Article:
Does the phrase "unusually common" actually make sense?
It's frequently used to imply something along the lines of, "It happens more than one would expect; it's common but you wouldn't think that it is." An example might be, "Contrary to popular belief, it is unusually common for pets to be allergic to their human owners."
But when you take a moment to analyze the lexical definition of the word "unusual", we find
not usual, [not] common, or [not] ordinary; uncommon in amount or degree; exceptional:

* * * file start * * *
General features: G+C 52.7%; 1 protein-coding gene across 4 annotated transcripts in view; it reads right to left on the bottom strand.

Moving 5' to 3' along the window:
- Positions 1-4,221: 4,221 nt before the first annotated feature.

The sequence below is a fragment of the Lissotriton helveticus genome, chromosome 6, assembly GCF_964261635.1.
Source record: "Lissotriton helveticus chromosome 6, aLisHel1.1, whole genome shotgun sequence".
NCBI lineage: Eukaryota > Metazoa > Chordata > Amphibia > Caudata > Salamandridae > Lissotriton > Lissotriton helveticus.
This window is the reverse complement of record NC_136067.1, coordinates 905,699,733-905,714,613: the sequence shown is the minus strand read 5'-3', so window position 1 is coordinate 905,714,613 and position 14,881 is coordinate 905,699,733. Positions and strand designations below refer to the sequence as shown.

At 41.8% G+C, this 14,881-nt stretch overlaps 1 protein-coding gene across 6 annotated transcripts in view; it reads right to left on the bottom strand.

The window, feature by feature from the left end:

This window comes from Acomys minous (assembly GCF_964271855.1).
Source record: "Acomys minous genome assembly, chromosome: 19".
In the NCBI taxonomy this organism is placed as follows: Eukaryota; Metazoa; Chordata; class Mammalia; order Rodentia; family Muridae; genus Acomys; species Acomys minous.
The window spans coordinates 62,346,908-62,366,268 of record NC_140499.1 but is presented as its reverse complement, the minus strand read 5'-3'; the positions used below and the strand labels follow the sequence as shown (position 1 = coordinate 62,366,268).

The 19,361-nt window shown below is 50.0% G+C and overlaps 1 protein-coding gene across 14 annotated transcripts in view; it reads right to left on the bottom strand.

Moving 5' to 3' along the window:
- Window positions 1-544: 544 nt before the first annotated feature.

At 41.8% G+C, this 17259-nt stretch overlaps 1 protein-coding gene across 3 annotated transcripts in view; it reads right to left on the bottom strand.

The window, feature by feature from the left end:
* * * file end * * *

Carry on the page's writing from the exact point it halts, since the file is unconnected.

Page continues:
Putting the two together in a more literal fashion, it seems that "unusually common" translates to "not usually common", "not common common", or "not ordinarily common"; all three of which are the opposite of what the phrase itself is intended to mean. It seems like one of those phrases, similar to "I could care less", where there is an implied meaning that doesn't match the structure of the words.